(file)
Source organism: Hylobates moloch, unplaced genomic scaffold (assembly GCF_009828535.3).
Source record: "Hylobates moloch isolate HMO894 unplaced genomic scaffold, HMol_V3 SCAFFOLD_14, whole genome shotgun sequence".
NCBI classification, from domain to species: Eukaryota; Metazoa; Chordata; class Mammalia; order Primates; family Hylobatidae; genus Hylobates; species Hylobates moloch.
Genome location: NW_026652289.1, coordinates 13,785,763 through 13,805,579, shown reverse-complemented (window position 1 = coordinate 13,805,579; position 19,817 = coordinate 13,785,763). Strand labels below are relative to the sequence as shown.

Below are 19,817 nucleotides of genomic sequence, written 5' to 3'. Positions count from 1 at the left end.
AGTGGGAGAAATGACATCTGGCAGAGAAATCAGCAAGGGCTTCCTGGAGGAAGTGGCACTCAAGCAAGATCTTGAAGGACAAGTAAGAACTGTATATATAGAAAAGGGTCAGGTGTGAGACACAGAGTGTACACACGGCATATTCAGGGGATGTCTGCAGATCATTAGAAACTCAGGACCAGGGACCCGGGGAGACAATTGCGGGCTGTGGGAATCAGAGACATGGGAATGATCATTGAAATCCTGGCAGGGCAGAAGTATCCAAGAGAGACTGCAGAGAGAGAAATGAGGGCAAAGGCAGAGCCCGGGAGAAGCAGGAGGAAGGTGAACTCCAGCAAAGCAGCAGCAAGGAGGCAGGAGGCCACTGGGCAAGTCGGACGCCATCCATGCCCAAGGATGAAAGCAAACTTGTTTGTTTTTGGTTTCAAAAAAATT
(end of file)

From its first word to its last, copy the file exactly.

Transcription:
Source organism: Hylobates moloch, unplaced genomic scaffold (assembly GCF_009828535.3).
Source record: "Hylobates moloch isolate HMO894 unplaced genomic scaffold, HMol_V3 SCAFFOLD_14, whole genome shotgun sequence".
NCBI classification, from domain to species: Eukaryota; Metazoa; Chordata; class Mammalia; order Primates; family Hylobatidae; genus Hylobates; species Hylobates moloch.
Genome location: NW_026652289.1, coordinates 13,785,763 through 13,805,579, shown reverse-complemented (window position 1 = coordinate 13,805,579; position 19,817 = coordinate 13,785,763). Strand labels below are relative to the sequence as shown.

Below are 19,817 nucleotides of genomic sequence, written 5' to 3'. Positions count from 1 at the left end.
AGTGGGAGAAATGACATCTGGCAGAGAAATCAGCAAGGGCTTCCTGGAGGAAGTGGCACTCAAGCAAGATCTTGAAGGACAAGTAAGAACTGTATATATAGAAAAGGGTCAGGTGTGAGACACAGAGTGTACACACGGCATATTCAGGGGATGTCTGCAGATCATTAGAAACTCAGGACCAGGGACCCGGGGAGACAATTGCGGGCTGTGGGAATCAGAGACATGGGAATGATCATTGAAATCCTGGCAGGGCAGAAGTATCCAAGAGAGACTGCAGAGAGAGAAATGAGGGCAAAGGCAGAGCCCGGGAGAAGCAGGAGGAAGGTGAACTCCAGCAAAGCAGCAGCAAGGAGGCAGGAGGCCACTGGGCAAGTCGGACGCCATCCATGCCCAAGGATGAAAGCAAACTTGTTTGTTTTTGGTTTCAAAAAAATT